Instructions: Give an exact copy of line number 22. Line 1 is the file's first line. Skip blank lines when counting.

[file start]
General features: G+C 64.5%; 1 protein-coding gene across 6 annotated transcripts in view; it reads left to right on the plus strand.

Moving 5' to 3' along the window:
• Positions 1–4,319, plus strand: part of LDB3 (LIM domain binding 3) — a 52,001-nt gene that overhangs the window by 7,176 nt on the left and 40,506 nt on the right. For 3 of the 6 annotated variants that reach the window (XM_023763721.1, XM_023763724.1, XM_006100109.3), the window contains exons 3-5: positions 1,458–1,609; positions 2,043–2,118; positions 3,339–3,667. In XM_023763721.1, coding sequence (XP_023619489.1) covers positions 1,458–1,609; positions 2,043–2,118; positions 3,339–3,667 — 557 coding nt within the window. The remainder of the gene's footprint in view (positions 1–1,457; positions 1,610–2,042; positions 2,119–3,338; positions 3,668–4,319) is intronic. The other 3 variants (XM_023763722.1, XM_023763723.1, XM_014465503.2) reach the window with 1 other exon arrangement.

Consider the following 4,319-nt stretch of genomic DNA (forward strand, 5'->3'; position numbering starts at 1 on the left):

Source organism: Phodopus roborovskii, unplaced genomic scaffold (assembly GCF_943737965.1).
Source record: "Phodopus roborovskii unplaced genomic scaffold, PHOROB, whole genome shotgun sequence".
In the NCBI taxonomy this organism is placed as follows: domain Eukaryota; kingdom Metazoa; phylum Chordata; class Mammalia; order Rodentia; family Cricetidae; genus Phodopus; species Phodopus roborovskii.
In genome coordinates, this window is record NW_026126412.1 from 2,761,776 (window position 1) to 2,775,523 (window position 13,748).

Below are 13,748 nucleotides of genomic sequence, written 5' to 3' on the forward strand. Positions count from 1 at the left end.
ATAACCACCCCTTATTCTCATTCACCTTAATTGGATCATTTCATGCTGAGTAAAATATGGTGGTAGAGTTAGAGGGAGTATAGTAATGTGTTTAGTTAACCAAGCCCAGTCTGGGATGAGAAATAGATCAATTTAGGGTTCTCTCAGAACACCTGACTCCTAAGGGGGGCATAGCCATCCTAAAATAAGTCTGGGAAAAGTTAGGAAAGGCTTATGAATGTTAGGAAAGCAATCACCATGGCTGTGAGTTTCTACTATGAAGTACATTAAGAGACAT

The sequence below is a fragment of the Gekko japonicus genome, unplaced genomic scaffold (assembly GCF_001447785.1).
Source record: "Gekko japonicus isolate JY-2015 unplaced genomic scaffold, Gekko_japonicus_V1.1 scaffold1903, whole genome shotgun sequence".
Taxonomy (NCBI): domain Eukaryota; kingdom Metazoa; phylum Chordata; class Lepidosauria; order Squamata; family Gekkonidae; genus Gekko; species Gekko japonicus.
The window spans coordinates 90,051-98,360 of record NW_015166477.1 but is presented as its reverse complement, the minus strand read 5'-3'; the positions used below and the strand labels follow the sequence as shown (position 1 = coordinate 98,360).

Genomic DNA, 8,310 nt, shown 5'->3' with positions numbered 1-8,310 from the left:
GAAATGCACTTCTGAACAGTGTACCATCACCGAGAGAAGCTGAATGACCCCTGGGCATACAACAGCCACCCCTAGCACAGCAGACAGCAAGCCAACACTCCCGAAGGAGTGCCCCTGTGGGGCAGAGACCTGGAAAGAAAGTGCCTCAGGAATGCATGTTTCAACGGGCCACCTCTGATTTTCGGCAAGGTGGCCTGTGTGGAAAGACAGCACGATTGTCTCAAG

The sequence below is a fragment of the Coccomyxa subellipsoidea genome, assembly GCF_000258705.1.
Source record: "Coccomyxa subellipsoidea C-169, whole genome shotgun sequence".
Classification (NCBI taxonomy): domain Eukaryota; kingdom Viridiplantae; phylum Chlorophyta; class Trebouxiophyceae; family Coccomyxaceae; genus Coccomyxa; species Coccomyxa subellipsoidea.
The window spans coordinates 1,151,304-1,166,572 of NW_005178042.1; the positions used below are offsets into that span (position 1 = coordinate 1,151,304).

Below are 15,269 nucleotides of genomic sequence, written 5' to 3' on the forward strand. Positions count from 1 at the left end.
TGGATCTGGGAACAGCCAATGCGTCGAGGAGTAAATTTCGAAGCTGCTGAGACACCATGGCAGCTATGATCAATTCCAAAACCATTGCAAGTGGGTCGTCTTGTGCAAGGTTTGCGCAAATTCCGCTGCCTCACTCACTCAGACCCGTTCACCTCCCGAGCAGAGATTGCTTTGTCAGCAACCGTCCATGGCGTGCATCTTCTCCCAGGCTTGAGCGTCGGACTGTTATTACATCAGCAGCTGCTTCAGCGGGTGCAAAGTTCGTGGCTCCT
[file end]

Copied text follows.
TGGATCTGGGAACAGCCAATGCGTCGAGGAGTAAATTTCGAAGCTGCTGAGACACCATGGCAGCTATGATCAATTCCAAAACCATTGCAAGTGGGTCGTCTTGTGCAAGGTTTGCGCAAATTCCGCTGCCTCACTCACTCAGACCCGTTCACCTCCCGAGCAGAGATTGCTTTGTCAGCAACCGTCCATGGCGTGCATCTTCTCCCAGGCTTGAGCGTCGGACTGTTATTACATCAGCAGCTGCTTCAGCGGGTGCAAAGTTCGTGGCTCCT